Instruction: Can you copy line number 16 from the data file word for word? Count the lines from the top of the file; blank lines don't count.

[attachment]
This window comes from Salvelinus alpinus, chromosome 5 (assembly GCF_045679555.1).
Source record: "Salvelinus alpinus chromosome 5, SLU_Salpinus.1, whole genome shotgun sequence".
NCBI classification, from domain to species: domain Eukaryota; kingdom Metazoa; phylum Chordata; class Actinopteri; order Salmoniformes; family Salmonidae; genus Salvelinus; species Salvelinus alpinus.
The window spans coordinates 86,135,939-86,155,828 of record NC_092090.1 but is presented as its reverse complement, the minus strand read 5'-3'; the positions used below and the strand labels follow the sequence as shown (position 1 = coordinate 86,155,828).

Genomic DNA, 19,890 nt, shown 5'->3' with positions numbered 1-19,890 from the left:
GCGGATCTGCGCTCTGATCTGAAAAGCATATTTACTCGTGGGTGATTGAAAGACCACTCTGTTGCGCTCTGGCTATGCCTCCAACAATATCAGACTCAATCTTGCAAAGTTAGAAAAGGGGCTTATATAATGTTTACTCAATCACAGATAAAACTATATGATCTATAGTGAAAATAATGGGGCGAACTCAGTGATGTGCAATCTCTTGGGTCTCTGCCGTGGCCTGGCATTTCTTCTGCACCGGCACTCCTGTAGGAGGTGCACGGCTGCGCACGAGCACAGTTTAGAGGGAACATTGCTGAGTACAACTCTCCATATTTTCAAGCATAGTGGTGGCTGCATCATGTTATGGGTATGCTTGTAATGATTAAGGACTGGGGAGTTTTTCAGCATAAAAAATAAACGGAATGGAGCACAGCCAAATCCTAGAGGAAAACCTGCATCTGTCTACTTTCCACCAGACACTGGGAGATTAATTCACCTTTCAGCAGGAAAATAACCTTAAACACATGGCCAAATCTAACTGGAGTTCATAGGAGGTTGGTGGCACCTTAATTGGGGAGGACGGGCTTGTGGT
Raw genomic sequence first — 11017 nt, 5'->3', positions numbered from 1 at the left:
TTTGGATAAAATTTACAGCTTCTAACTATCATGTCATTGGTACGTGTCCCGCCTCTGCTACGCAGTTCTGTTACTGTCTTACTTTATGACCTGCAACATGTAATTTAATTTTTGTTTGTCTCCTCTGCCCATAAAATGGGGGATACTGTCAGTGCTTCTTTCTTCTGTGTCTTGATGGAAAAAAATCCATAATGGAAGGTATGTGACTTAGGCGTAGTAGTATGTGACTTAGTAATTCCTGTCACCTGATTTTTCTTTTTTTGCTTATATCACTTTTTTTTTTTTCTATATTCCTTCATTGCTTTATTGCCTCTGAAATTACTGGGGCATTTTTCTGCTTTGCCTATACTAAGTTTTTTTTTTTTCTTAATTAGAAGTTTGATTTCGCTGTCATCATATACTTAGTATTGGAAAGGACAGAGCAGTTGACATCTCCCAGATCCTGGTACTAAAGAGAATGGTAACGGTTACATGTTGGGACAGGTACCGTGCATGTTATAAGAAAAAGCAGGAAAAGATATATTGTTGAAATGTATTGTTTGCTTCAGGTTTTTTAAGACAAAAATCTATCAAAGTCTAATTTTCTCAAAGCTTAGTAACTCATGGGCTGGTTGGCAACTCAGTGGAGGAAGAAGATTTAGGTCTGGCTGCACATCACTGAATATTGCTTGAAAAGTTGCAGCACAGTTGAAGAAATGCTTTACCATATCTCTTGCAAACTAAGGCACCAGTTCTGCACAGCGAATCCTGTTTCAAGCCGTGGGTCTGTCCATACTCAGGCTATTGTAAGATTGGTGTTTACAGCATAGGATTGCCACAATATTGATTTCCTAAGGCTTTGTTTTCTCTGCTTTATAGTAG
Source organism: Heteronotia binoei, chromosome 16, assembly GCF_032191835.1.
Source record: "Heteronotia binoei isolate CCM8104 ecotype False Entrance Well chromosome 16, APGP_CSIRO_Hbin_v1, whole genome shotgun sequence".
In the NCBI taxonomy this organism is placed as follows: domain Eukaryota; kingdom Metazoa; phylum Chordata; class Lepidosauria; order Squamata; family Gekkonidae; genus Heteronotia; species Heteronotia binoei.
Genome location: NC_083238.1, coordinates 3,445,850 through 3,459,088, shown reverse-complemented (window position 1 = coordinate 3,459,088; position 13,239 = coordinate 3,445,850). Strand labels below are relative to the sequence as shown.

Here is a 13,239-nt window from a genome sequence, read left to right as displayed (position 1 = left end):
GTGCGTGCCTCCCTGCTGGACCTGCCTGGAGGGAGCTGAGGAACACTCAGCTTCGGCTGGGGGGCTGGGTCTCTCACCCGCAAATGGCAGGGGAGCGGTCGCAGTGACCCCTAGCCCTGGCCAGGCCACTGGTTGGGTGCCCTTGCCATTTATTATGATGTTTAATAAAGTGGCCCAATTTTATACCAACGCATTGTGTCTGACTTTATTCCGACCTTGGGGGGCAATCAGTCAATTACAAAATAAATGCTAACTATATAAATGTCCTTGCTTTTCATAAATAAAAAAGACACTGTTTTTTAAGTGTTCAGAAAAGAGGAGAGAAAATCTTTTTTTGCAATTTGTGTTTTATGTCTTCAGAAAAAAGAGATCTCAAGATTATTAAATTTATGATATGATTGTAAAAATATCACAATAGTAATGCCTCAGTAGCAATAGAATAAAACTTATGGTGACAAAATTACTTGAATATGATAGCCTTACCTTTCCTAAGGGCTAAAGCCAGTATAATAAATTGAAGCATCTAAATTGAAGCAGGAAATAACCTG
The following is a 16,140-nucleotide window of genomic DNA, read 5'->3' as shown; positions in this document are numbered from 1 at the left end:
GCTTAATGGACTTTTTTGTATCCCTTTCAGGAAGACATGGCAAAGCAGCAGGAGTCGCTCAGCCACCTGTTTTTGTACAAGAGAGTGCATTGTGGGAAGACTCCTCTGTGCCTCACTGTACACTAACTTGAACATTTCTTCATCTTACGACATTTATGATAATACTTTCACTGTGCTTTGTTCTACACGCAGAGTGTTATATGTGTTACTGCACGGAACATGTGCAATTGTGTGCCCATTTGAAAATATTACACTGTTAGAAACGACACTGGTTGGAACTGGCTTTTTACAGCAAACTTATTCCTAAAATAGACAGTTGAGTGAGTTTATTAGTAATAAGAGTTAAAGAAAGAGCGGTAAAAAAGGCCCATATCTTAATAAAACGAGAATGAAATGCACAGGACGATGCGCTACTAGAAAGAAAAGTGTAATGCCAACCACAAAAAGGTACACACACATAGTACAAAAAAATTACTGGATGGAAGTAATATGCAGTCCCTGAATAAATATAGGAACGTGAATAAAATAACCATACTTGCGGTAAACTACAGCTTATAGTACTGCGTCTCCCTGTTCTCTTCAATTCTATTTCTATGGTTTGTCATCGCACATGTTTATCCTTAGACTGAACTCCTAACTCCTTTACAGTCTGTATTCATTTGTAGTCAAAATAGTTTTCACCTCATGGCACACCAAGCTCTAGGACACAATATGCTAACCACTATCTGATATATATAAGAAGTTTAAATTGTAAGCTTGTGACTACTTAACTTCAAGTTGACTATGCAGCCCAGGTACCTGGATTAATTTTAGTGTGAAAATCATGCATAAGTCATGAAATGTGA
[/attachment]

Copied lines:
GCTTAATGGACTTTTTTGTATCCCTTTCAGGAAGACATGGCAAAGCAGCAGGAGTCGCTCAGCCACCTGTTTTTGTACAAGAGAGTGCATTGTGGGAAGACTCCTCTGTGCCTCACTGTACACTAACTTGAACATTTCTTCATCTTACGACATTTATGATAATACTTTCACTGTGCTTTGTTCTACACGCAGAGTGTTATATGTGTTACTGCACGGAACATGTGCAATTGTGTGCCCATTTGAAAATATTACACTGTTAGAAACGACACTGGTTGGAACTGGCTTTTTACAGCAAACTTATTCCTAAAATAGACAGTTGAGTGAGTTTATTAGTAATAAGAGTTAAAGAAAGAGCGGTAAAAAAGGCCCATATCTTAATAAAACGAGAATGAAATGCACAGGACGATGCGCTACTAGAAAGAAAAGTGTAATGCCAACCACAAAAAGGTACACACACATAGTACAAAAAAATTACTGGATGGAAGTAATATGCAGTCCCTGAATAAATATAGGAACGTGAATAAAATAACCATACTTGCGGTAAACTACAGCTTATAGTACTGCGTCTCCCTGTTCTCTTCAATTCTATTTCTATGGTTTGTCATCGCACATGTTTATCCTTAGACTGAACTCCTAACTCCTTTACAGTCTGTATTCATTTGTAGTCAAAATAGTTTTCACCTCATGGCACACCAAGCTCTAGGACACAATATGCTAACCACTATCTGATATATATAAGAAGTTTAAATTGTAAGCTTGTGACTACTTAACTTCAAGTTGACTATGCAGCCCAGGTACCTGGATTAATTTTAGTGTGAAAATCATGCATAAGTCATGAAATGTGA